Why don’t we ask whether men can have it all? We dismiss the question because we continue to expect women to juggle career and home in a way that we don’t expect of men. But that needs to change for organizations to fully tap into their female talent and truly make staying at home a choice available to both moms and dads. Re-framing the question of whether women “can have it all” is central to the advancement of women at work, and directly correlated to the role of men in the home.


The question, “Can women have it all?” rests on a set of assumptions about women’s roles. Persisting gender stereotypes perpetuate beliefs that women are better equipped for childcare and men are better in the boardroom. This effects the numbers when it comes to women in leadership and it effects the choices men make about staying at home.

When men are free to stay at home, then women will truly be free to focus on work and receive the same kind of support that men often get as they climb to the top of their professions.

Hogan Hilling, former board member of The National At-Home Dad Network and co-author of Dads Behaving Dadly, says men are still disparaged for choosing to raise their kids. “People wanted to know when I am going back to work. For years I heard that I was a bum,” said Hilling, who was a stay-at-home dad for 20 years.

“One of the great things about the women’s movement is recognizing their capabilities as leaders in the work world,” Hilling said. “That gave us the chance to prove our worth in the home. What can be more masculine than raising your kids?”

There are 2 million at-home dads in the United States, according to The National At-Home Dad Network. At-home dads can free up women who want to focus on work, says Al Watts, president of The National At-Home-Dad Network and co-author of Dads Behaving Dadly.

“My wife flies all over the country. She can do that because she does not have to worry about lunches or kids or doctor’s appointments,” Watts said. “Because I stay home with the kids, my wife has more options at work.”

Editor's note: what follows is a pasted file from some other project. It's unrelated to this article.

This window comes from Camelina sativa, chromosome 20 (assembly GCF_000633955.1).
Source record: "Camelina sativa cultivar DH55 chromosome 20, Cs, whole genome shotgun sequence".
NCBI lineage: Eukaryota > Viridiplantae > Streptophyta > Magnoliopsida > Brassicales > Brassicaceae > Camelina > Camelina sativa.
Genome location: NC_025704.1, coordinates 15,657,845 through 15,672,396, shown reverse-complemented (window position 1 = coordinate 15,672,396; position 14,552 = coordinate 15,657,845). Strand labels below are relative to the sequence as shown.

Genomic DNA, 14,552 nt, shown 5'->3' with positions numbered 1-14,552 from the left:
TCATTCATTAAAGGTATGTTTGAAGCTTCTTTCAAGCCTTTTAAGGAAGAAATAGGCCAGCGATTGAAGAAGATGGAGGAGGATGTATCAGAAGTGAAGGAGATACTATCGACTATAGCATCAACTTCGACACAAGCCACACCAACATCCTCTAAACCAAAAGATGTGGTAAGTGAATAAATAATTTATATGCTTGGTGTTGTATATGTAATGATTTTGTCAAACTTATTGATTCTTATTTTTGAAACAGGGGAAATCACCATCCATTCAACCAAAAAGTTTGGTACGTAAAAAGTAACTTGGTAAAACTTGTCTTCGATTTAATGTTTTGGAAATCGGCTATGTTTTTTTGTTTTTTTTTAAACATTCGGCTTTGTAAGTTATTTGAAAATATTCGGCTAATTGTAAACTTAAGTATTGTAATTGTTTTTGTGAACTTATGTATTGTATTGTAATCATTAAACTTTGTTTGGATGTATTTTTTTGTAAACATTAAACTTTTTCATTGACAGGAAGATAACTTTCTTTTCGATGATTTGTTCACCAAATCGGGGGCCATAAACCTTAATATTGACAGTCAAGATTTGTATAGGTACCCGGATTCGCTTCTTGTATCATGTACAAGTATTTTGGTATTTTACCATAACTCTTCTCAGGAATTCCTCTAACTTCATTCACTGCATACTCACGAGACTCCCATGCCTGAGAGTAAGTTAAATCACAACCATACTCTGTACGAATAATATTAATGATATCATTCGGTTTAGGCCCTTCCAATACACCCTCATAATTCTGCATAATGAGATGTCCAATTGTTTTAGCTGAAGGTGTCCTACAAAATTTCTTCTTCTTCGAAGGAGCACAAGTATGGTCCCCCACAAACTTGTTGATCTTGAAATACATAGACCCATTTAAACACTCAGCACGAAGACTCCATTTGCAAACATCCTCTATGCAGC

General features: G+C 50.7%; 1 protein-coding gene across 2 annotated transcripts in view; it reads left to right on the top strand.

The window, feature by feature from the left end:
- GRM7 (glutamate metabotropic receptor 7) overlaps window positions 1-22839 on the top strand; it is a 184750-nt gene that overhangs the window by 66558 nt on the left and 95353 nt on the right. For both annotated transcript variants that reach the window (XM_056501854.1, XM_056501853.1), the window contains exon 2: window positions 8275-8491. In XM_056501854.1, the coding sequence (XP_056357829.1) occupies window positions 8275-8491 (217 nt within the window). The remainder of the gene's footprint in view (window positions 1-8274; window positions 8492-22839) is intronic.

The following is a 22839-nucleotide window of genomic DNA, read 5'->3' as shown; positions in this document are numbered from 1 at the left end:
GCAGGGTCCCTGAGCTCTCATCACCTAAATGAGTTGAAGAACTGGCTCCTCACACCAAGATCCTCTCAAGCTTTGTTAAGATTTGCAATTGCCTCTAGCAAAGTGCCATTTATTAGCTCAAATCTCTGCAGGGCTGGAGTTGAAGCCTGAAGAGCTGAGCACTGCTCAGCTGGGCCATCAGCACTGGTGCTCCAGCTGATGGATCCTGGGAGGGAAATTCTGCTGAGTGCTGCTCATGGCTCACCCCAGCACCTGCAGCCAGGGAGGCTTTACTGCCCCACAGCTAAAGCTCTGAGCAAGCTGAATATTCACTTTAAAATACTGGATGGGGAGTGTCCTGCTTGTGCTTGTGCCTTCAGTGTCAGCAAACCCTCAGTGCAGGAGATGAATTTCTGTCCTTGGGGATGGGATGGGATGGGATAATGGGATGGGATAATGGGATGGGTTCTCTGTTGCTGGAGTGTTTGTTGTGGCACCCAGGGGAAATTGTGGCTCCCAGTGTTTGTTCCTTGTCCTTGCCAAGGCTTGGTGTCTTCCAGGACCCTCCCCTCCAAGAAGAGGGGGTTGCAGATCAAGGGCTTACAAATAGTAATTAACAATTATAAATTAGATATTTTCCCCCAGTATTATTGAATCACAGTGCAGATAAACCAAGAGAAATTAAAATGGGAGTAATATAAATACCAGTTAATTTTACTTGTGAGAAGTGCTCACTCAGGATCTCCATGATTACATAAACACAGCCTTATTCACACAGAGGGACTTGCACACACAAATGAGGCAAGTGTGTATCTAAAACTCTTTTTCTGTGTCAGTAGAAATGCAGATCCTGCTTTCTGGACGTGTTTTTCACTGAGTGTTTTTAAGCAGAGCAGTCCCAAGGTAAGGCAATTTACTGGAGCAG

Both agree that more men would stay at home if there were less stigma associated with it.


We seem to agree that we want to move past female stereotypes. However, we continue to stereotype men.
Watts observes that popular media often portrays dads as “idiots” when it comes to caring for kids or preparing dinner. And that’s insulting, he says. “We are equally capable parents. But there are perceptions that men should be a certain way and women should be a certain way.”

“Parents don’t realize that right from the start, they are already stereotyping young children. Boys who want kitchenettes or dolls are discouraged. How will they learn to nurture?” Hilling asks. In general, outspoken, rough and tumble, adventurous girls are also discouraged from those behaviors. Of course, there are always exceptions.


“It is interesting, when it comes to caring for kids, daycare is trusted more than dads – that is ridiculous,” Hilling said, noting that some women trust their children with strangers in daycare more than with their own husbands.

“We are so ingrained with the idea that women are better with kids. I was so frustrated by these stereotypes,” he said. “We actually had boys babysit our kids because we were so frustrated by the idea that only girls could do the job.”

Hilling notes a general lack of support systems for dads. While some organizations do accommodate fathers, their default gear is toward mothers.

“The parenting industry is so mom biased. Preschool, baby classes, and elementary schools – these are not father friendly. As far as support systems, it is not comparable to what we do for moms,” Hilling said. “Given the lack of support, dads have done a great job!”


Even in traditionally female dominated fields such as grade school education, cooking, nursing, and non-profits, the top management posts go to men; and it is not because women don’t want these positions. Women have been graduating college at higher rates than men in ALL developed countries, and they continue to be underrepresented in leadership across the board.

Let’s make it possible for both genders to thrive in and out of the workplace. Let’s expand our definition of “masculine” to include caring and nurturing amongst other things. By recognizing the many, many boys and men who already are sweet, caring and nurturing, we validate their masculinity and broaden the choices available to them. Likewise, our expanded definition of “feminine” can include words such as powerful, ambitious, adventurous and driven.

Let’s eliminate the word “tomboy” from our vocabulary and let strong, determined girls know that they are perfectly feminine. Let’s celebrate women for their power and ambition outside the home and support the men who choose to stay at home.

This means building a more supportive social framework that allows for a broader set of choices by everyone – whether that is to stay home, work or do both. Let’s not keep asking the same questions and hope for different results. Let’s start asking a different set of questions when it comes to women’s advancement. Let one of those questions be whether men can have it all.

Sangita Kasturi is the CEO of Action Inclusion, bringing deep expertise, strategies and workshops in organizational diversity, leadership and change management. She speaks frequently on the topic of women leaders and transformative change. For more information, visit http://www.ActionInclusion.org or email [email protected]

Sangita Kasturi
By Sangita Kasturi

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